“It was four o’ clock in the afternoon on 25 August. Suddenly they attacked. The [vigilante militia] was wearing army uniforms. They were shooting everyone and burning the houses; these were the targets of the Myanmar government. I was running in the yard of my house from the army, but an army sniper shot me in the foot and I fell down; the army thought that I had died so they left me. When I opened my eyes, I saw lots of dead bodies; my friend Shokil who was 27 years old was killed.”
Moved by night by two fellow survivors who carried the wounded Islam on a wooden pole between them, he said they encountered village after village with corpses strewn about. A Bangladeshi journalist earlier showed me footage of burning villages, fleeing survivors, and what appeared to be collective graves. It took the escaping trio two terrifying days to cover the 70km to the Naf River which marks the border with Bangladesh and cross to safety.
On arrival in the forest reserve on the outskirts of the southern Bangladeshi town of Ukhia, the tens of thousands of Rohingya refugees initially had to live under the stars, taking their chances with snakes and elephants who killed several. Of the 700,000 survivors who settled in three big refugee camps like Kutupalong and ten smaller ones, UNICEF estimates 60% are children – an indicator of the terrible toll that the genocide has taken on the adult Rohingya population.
As a result, the camp is dotted with “child-friendly spaces”; I visit one, where perhaps 50 little children squat on the floor in clusters; among the scattered smiles, there are hard eyes and faraway stares; everyone in Kutupalong seems to have scarred hearts or bodies.
One of the few elders in the camp, Noor Bashir, 56, had a narrow escape: he lifts his bazu shirt and longyi to show me the machete-wounds on his legs and right hip. An August 2017 documentary by Al Jazeera correspondent Salam Hindawi, who managed to get inside one of the concentration camps in Rakhine state, shows a series of Rohingya women gang-rape survivors in tears as they recount witnessing their husbands taken away by the military to an uncertain fate.
Days earlier and 330km north-northwest, I had been sitting in the modest office of Bangladesh’s deputy director-general of Immigration. She was unhurried and gracious, eating her lunch out of a pink child’s lunchbox while plying me with tea and mishti sweetmeat as her minions took my visa extension application over its bureaucratic hurdles. Stacked high on the desks of offices below were applications from hundreds of Chinese and Indians as well as Belarussians and many other nationalities – but no Rohingyas, as though her department has biometrically registered the survivors, the better to host them, Bangladesh has not granted them refugee status. Even the pre-genocide community of 400,000 who fled repression two decades ago is unassimilated, disallowed from travelling far, schooling, or marrying Bengalis.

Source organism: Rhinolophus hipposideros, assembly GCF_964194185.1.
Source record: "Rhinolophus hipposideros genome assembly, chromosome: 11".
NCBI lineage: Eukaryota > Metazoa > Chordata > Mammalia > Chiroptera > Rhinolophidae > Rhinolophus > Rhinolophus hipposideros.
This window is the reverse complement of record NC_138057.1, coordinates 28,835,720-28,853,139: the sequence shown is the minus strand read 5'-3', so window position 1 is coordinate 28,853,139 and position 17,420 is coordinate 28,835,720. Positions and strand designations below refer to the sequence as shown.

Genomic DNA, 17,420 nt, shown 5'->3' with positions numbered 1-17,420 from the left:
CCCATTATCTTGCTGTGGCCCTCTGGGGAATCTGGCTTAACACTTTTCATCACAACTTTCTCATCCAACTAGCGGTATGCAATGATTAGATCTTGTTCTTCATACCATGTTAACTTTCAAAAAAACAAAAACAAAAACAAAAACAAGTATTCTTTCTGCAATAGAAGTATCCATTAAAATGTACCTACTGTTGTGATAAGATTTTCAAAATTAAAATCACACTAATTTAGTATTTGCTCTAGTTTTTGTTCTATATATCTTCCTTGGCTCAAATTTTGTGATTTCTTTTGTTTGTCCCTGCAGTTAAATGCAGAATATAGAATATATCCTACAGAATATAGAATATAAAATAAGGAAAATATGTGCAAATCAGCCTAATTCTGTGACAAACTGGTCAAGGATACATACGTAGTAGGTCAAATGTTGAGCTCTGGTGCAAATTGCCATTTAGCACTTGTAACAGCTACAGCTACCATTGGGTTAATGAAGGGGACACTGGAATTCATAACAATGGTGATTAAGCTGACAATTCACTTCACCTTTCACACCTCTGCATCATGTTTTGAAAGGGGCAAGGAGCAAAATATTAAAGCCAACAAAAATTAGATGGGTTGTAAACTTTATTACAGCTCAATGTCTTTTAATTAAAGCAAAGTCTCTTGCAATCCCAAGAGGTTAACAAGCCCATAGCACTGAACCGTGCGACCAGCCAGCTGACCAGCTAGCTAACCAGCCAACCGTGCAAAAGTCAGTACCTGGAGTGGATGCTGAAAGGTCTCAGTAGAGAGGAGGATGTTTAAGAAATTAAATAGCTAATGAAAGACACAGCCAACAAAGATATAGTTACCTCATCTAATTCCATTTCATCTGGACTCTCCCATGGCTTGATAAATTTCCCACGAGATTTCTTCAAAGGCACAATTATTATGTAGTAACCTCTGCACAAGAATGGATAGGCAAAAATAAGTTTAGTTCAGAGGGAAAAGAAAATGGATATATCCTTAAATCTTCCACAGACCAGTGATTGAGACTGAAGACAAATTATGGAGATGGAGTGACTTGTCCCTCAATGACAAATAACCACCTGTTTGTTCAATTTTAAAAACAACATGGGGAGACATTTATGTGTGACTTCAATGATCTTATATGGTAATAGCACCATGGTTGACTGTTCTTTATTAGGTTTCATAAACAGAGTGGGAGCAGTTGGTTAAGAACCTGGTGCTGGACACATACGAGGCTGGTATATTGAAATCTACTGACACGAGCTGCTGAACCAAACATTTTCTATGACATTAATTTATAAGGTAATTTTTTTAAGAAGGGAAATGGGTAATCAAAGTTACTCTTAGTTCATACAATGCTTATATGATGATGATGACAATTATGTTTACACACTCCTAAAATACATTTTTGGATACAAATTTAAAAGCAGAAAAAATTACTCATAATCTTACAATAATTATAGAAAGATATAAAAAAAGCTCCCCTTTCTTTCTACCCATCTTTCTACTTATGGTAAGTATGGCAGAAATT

Now the monsoon storm season threatens the very lives of an estimated 100,000 survivors: though the aid organisations have built concrete stairs, water-tanks and woven-bamboo, plastic and zinc shelters for the Rohingya, the settlements are unlikely to withstand cyclone-force winds and mudslides.
That my interviews take place on the 70th anniversary of the still-unresolved dispossession of some 700,000 other Muslims, those of Palestine in 1948, make the appeals of majhis like Mohamed Islam for the full reinstatement of their people’s citizenship and homes that much more poignant – and desperate.
Noor Bashir, back, and Abdul Rahim, middle, listen as Mohamed Islam tells how a Myanmar Army sniper shot him, leaving him for dead amid burning villages and fields of corpses © Michael Schmidt 2018